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Chinatown in Las Vegas

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Restaurants & Bars 2

Chinatown in Las Vegas

anli | Aug 18, 2005 09:25 PM

We like to check out the Asian restaurants on Spring Mountain Rd for some respite from the buffets on the strip. One night we parked in the main mall which houses Sam Wo's and wandered into the lower mall building where there is a bookstore, jewelry shop, etc. There is a quasi fast food Taiwanese/Northern style eatery in the center of the mall, don't remember the name but it was half filled with Chinese families and had a number of specials taped to the wall. We weren't really hungry, but wanted something to nibble on. Ordered a scallion pancake, a chicken casserole dish called San Bei Ji (3 cups chicken), sauteed spinach and white rice. The scallion pancake was thin, crispy and full of flavor, one of the better renditions of this old favorite. The chicken chunks were well marinated, with a full flavored sauce and some basil and cilantro as garnish. Sometimes this dish is marred by crushed bones which are a result of poor chopping on the part of the butcher, but these pieces, both dark and white meat, were cleanly cut. The spinach was fresh, not gritty and stir fried with minced garlic. Except for some spotty service (took a long time to get the check), it was very good value for $20 for 4, before tip. They look to be a family run outfit, as I saw an elderly lady helping clear off tables, etc.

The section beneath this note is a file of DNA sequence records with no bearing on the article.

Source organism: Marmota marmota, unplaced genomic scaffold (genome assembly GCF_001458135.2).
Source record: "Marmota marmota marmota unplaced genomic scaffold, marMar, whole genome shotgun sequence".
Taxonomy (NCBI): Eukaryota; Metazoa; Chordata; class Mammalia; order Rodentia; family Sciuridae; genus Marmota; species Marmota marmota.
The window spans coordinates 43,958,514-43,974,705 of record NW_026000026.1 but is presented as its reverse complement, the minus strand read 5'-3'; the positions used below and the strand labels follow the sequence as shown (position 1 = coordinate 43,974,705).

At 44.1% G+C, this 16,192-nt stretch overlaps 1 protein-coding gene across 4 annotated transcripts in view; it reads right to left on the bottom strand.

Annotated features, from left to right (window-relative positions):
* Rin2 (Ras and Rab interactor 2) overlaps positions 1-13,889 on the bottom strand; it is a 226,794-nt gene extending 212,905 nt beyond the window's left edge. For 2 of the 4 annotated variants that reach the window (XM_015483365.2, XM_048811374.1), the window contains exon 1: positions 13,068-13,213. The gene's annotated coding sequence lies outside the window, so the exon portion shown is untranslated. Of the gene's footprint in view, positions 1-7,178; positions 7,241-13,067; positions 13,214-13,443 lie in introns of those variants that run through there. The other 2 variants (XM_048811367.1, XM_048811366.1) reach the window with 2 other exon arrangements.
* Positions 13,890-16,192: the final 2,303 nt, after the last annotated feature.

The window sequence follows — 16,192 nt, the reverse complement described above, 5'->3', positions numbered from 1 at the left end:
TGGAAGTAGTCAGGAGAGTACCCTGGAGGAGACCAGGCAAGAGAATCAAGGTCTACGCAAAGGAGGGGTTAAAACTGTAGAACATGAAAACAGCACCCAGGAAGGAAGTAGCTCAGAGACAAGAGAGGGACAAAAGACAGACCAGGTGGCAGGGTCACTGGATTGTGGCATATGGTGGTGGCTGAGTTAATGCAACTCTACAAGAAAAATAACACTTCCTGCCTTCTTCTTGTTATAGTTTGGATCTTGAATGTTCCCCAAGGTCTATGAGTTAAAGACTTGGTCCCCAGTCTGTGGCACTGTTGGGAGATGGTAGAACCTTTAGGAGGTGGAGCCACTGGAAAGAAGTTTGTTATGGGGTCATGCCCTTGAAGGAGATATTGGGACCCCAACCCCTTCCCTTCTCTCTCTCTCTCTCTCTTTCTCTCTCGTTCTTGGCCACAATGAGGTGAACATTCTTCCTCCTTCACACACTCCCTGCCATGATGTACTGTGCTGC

Another day we tried the Shanghainese restaurant on the 2nd floor. At 12:15 we were the first table on Monday (the dim sum place downstairs was slammed, so that's what led us here). It was just 2 of us, but we had to try the pan fried buns (shengjian bao), xiaolungbao (little steamed dumplings) and the jiang ya (Shanghainese soysauce duck). My husband also wanted a rice plate, so we got the assorted meats/veg. over rice (hui fan). The duck was a leg, slightly warmed, with extra gelatin sauce on top. Good flavor, not too salty so you could eat it without rice. The xlb came in a bamboo steamer on top of cabbage leaves, but a few of them broke when picked up, so couldn't get the full effect. The ones that stayed intact were sufficiently juicy. There were 6 to a steamer. The surprise was that the shengjian bao were also 6 to an order. These well browned buns were perfectly fluffy on top and best of all, the filling actually took up more than 75% of the cavity. They were some of the best I have ever had. Lastly, the rice plate was a heaping one, with chicken, shrimp and squid stir fried with napa cabbage over white rice. We couldn't finish it all, so wrapped it up to nosh on later. So if anyone has been wondering how authentic some of these places are, these 2 are pretty decent. By the time we left there were several tables occupied, all with folks who spoke Shanghainese or were obviously mainland Chinese businessmen.

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